That analysis showed that there is substantial overlapping uncertainty about the future economic attractiveness of the decarbonized solutions – regarding the long-run cost of renewable fuels (which is likely to be substantially above the current cost of fossil fuels), as well as the cost of heat pumps themselves and the clean electricity to power them. Because of these overlapping uncertainties, it is not possible to identify a clear winner among the technologies. However, it appears that decarbonized heat is likely to be somewhat more costly than natural gas heat is today, and potentially comparable with oil or propane. Still, overall consumer expenditures on energy in a fully decarbonized economy may be roughly comparable to today’s costs.
This has several policy implications for driving a heating sector transformation over the next several decades. Policy approaches should support enabling early progress on decarbonization – by pursuing energy efficiency to reduce heat needs, and by decarbonizing all the energy sources used for heating – both fuels such as gas and oil, and also electricity to power new electrified heating systems. Beyond this, policies should support both the learning and informing stages, to begin to address the uncertainties, collect information that will be necessary for the transformation, and ensure a widespread understanding of the solutions and their implications. Regulatory changes can enable the transformation, addressing barriers and facilitating progress on any or all of the pathways. Policies that create structures to identify and capitalize on natural investment opportunities will also enable the transformation.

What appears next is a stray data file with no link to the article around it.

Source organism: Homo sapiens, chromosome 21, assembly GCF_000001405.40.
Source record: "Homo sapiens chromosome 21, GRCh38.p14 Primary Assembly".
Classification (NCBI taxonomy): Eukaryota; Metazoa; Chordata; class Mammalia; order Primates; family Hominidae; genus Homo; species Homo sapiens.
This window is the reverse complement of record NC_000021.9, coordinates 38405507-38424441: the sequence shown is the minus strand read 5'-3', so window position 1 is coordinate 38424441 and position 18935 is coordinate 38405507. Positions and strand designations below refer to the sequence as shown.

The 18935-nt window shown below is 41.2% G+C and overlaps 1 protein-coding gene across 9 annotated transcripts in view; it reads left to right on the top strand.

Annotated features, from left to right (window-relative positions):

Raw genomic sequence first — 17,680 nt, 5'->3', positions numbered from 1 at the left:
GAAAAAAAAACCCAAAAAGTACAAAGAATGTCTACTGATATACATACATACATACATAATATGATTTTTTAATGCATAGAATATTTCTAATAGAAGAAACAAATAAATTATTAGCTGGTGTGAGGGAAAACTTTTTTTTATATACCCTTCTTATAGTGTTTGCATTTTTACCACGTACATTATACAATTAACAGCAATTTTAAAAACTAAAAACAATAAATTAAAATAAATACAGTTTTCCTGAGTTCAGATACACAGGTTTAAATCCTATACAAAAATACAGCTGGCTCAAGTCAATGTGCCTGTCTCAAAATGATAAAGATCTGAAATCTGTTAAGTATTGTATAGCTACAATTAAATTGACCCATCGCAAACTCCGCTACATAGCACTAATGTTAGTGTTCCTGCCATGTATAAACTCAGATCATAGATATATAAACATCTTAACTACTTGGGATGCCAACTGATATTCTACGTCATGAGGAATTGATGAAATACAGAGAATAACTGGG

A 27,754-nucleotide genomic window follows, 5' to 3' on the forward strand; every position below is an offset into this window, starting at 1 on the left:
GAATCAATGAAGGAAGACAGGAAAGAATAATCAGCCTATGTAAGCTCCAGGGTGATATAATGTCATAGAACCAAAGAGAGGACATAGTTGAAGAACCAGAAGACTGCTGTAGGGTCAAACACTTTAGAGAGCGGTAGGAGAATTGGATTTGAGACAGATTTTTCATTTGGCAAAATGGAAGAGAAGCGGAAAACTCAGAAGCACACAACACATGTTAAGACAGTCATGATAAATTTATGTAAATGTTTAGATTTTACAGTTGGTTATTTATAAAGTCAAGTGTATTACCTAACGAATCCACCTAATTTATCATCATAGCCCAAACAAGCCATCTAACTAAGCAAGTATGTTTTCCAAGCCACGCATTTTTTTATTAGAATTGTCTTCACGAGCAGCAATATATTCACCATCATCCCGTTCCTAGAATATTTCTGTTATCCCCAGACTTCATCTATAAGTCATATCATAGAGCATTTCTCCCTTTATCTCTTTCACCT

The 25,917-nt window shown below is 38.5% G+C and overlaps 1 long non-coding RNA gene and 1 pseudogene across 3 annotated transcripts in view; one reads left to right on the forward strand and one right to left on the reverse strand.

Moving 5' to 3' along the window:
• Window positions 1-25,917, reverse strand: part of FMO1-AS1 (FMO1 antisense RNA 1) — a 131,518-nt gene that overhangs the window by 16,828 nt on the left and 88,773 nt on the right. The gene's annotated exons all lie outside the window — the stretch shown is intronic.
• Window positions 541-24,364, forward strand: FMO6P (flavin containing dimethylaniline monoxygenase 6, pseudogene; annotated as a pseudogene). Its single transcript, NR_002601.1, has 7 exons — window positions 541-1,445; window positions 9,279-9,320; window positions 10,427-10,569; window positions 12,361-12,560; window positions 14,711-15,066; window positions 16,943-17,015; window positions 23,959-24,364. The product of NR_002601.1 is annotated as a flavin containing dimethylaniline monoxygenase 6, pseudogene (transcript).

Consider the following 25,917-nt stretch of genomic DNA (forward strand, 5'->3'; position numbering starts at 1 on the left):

Broadening planning approaches for both the electric and gas systems will allow policymakers to consider longer time horizons consistent with the natural lives of heating infrastructure components and the timeframe and magnitude of the transformation. While it seems counterintuitive, Rhode Island must develop action plans knowing that it might not ultimately need them, since developing the plans will inform decisions about whether to implement them. The transformation of the heating sector over the next several decades will be a major undertaking, but it is achievable with early and sustained policy focus.